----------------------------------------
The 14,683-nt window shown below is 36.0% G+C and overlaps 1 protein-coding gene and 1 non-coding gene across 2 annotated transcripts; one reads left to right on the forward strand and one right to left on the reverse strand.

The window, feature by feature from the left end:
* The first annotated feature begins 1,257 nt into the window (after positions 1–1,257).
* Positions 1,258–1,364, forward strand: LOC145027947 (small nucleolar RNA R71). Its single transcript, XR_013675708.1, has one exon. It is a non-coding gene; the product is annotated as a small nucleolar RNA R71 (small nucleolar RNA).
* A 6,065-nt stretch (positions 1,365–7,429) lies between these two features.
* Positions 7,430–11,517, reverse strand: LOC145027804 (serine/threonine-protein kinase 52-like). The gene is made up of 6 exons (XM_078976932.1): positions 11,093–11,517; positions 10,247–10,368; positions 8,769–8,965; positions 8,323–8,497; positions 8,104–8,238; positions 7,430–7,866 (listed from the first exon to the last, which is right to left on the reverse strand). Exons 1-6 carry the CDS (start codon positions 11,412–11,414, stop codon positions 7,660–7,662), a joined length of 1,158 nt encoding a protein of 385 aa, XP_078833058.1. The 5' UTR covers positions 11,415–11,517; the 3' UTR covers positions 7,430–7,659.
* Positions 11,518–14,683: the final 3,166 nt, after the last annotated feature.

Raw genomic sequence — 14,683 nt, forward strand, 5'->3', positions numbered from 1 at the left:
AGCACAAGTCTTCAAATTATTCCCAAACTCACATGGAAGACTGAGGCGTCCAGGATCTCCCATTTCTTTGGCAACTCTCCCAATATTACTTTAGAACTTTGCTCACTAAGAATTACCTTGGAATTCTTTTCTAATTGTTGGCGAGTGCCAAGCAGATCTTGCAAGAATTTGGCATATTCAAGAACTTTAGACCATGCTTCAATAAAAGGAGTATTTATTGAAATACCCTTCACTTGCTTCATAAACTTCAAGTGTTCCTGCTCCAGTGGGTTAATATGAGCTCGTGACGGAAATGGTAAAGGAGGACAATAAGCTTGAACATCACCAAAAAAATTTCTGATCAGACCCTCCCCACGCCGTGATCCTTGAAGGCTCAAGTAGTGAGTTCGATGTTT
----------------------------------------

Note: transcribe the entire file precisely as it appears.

The 14,683-nt window shown below is 36.0% G+C and overlaps 1 protein-coding gene and 1 non-coding gene across 2 annotated transcripts; one reads left to right on the forward strand and one right to left on the reverse strand.

The window, feature by feature from the left end:
* The first annotated feature begins 1,257 nt into the window (after positions 1–1,257).
* Positions 1,258–1,364, forward strand: LOC145027947 (small nucleolar RNA R71). Its single transcript, XR_013675708.1, has one exon. It is a non-coding gene; the product is annotated as a small nucleolar RNA R71 (small nucleolar RNA).
* A 6,065-nt stretch (positions 1,365–7,429) lies between these two features.
* Positions 7,430–11,517, reverse strand: LOC145027804 (serine/threonine-protein kinase 52-like). The gene is made up of 6 exons (XM_078976932.1): positions 11,093–11,517; positions 10,247–10,368; positions 8,769–8,965; positions 8,323–8,497; positions 8,104–8,238; positions 7,430–7,866 (listed from the first exon to the last, which is right to left on the reverse strand). Exons 1-6 carry the CDS (start codon positions 11,412–11,414, stop codon positions 7,660–7,662), a joined length of 1,158 nt encoding a protein of 385 aa, XP_078833058.1. The 5' UTR covers positions 11,415–11,517; the 3' UTR covers positions 7,430–7,659.
* Positions 11,518–14,683: the final 3,166 nt, after the last annotated feature.

Raw genomic sequence — 14,683 nt, forward strand, 5'->3', positions numbered from 1 at the left:
AGCACAAGTCTTCAAATTATTCCCAAACTCACATGGAAGACTGAGGCGTCCAGGATCTCCCATTTCTTTGGCAACTCTCCCAATATTACTTTAGAACTTTGCTCACTAAGAATTACCTTGGAATTCTTTTCTAATTGTTGGCGAGTGCCAAGCAGATCTTGCAAGAATTTGGCATATTCAAGAACTTTAGACCATGCTTCAATAAAAGGAGTATTTATTGAAATACCCTTCACTTGCTTCATAAACTTCAAGTGTTCCTGCTCCAGTGGGTTAATATGAGCTCGTGACGGAAATGGTAAAGGAGGACAATAAGCTTGAACATCACCAAAAAAATTTCTGATCAGACCCTCCCCACGCCGTGATCCTTGAAGGCTCAAGTAGTGAGTTCGATGTTT